But a few locals who spied this picture online claimed that the audience did not look like who you’d expect to see congregated at Shine – a grade II-listed Victorian school that has been renovated into a community project housing office space and meeting rooms.

“Ask why she didn’t meet any of the people at the business who work in that beautiful building. Everyone there was an invite-only Tory,” tweeted Rik Kendell, a Leeds-based developer and designer who says he works in the Shine building. “She didn’t arrive until we’d all left for the day. Everyone in the building past 6pm was invite-only . . . They seemed to seek out the most clinical corner for their PR photos. Such a beautiful building to work in.”

Other tweeters also found the snapshot jarring:

Shine’s founders have pointed out that they didn’t host or invite Theresa May – rather the party hired out the space for a private event: “All visitors pay for meeting space in Shine and we do not seek out, bid for, or otherwise host any political parties,” wrote managing director Dawn O'Keefe. The guestlist was not down to Shine, but to the Tory party.

The audience consisted of journalists and around 150 Tory activists, according to the Guardian. This was instead of employees from the 16 offices housed in the building. I have asked the Conservative Party for clarification of who was in the audience and whether it was invite-only and am awaiting its response.

Jeremy Corbyn accused May of “hiding from the public”, and local Labour MP Richard Burgon commented that, “like a medieval monarch, she simply briefly relocated her travelling court of admirers to town and then moved on without so much as a nod to the people she considers to be her lowly subjects”.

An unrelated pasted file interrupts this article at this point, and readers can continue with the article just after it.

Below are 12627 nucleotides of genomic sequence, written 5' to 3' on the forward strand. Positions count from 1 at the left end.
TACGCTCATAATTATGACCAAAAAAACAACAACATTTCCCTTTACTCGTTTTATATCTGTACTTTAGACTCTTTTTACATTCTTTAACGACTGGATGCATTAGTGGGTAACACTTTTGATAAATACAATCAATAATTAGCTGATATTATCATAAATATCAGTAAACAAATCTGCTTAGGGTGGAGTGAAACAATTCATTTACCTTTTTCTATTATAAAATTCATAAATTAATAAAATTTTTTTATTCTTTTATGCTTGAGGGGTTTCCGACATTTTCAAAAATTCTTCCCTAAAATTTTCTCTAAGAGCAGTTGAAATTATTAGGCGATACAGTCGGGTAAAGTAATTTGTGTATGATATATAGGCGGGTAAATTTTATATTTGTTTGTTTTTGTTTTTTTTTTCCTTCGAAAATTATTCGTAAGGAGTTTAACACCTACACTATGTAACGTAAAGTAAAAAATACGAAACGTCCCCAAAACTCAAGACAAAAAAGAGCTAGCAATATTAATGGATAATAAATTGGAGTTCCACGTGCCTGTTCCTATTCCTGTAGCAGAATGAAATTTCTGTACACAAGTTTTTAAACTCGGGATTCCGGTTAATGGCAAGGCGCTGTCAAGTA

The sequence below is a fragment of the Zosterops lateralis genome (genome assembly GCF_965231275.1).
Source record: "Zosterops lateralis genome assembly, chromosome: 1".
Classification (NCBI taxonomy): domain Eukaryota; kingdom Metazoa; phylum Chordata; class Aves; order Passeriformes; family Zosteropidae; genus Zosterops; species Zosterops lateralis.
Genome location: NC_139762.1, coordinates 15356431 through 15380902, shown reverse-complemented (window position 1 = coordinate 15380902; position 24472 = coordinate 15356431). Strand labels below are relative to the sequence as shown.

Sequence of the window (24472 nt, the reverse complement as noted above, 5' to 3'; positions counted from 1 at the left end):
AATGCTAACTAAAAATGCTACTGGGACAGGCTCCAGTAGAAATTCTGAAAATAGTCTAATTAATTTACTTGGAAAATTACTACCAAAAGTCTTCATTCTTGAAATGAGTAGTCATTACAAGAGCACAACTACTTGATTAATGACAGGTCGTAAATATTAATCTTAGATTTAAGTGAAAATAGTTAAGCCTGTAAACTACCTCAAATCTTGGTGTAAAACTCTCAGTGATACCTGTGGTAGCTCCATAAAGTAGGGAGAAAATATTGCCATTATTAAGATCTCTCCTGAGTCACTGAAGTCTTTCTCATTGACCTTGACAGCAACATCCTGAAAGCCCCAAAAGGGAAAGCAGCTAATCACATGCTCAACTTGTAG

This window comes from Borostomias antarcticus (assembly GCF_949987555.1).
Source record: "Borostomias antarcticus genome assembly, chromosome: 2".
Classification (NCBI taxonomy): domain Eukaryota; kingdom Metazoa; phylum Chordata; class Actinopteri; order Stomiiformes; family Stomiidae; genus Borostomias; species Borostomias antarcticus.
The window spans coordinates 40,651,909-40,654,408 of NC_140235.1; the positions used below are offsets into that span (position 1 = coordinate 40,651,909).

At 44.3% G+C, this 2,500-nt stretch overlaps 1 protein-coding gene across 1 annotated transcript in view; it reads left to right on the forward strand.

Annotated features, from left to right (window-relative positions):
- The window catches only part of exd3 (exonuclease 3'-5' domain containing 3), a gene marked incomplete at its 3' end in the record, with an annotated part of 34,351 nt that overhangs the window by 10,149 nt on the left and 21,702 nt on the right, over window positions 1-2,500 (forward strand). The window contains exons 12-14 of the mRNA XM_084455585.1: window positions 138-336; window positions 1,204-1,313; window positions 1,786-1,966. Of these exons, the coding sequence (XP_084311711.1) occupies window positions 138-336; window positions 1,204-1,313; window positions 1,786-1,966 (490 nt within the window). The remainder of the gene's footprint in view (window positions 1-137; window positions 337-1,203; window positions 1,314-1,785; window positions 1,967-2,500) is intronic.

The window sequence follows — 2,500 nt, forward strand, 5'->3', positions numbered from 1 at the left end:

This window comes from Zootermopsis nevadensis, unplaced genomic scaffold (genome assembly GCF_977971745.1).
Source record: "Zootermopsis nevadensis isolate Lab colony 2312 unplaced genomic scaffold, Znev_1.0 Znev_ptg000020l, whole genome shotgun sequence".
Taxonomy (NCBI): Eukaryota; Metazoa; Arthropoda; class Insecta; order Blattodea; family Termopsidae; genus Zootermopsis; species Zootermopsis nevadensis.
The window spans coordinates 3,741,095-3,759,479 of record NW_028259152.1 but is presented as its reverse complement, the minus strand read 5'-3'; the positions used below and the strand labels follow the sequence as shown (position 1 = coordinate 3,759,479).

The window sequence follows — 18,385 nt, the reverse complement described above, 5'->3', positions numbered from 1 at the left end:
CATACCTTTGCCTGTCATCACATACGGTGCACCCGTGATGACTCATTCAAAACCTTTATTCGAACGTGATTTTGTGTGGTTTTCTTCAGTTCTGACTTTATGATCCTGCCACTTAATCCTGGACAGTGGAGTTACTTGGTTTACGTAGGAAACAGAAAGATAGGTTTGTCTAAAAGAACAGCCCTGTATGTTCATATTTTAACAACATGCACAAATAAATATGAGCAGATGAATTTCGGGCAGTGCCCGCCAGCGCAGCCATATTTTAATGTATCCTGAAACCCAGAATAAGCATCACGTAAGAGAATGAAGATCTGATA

But it doesn’t look like the Tories’ painstaking stage-management is a fool-proof plan. Having uniform audiences of the party faithful on the campaign trail seems to be confusing the Prime Minister somewhat. During a visit to a (rather sparsely populated) factory in Clay Cross, Derbyshire, yesterday, she appeared to forget where exactly on the campaign trail she was:

The management of Corbyn’s campaign has also resulted in gaffes – but for opposite reasons. A slightly more chaotic approach has led to him facing the wrong way, with his back to the cameras.

Corbyn’s blunder is born out of his instinct to address the crowd rather than the cameras – May’s problem is the other way round. Both, however, seem far more comfortable talking to the party faithful, even if they are venturing out of safe seat territory.

Anoosh Chakelian is senior writer at the New Statesman.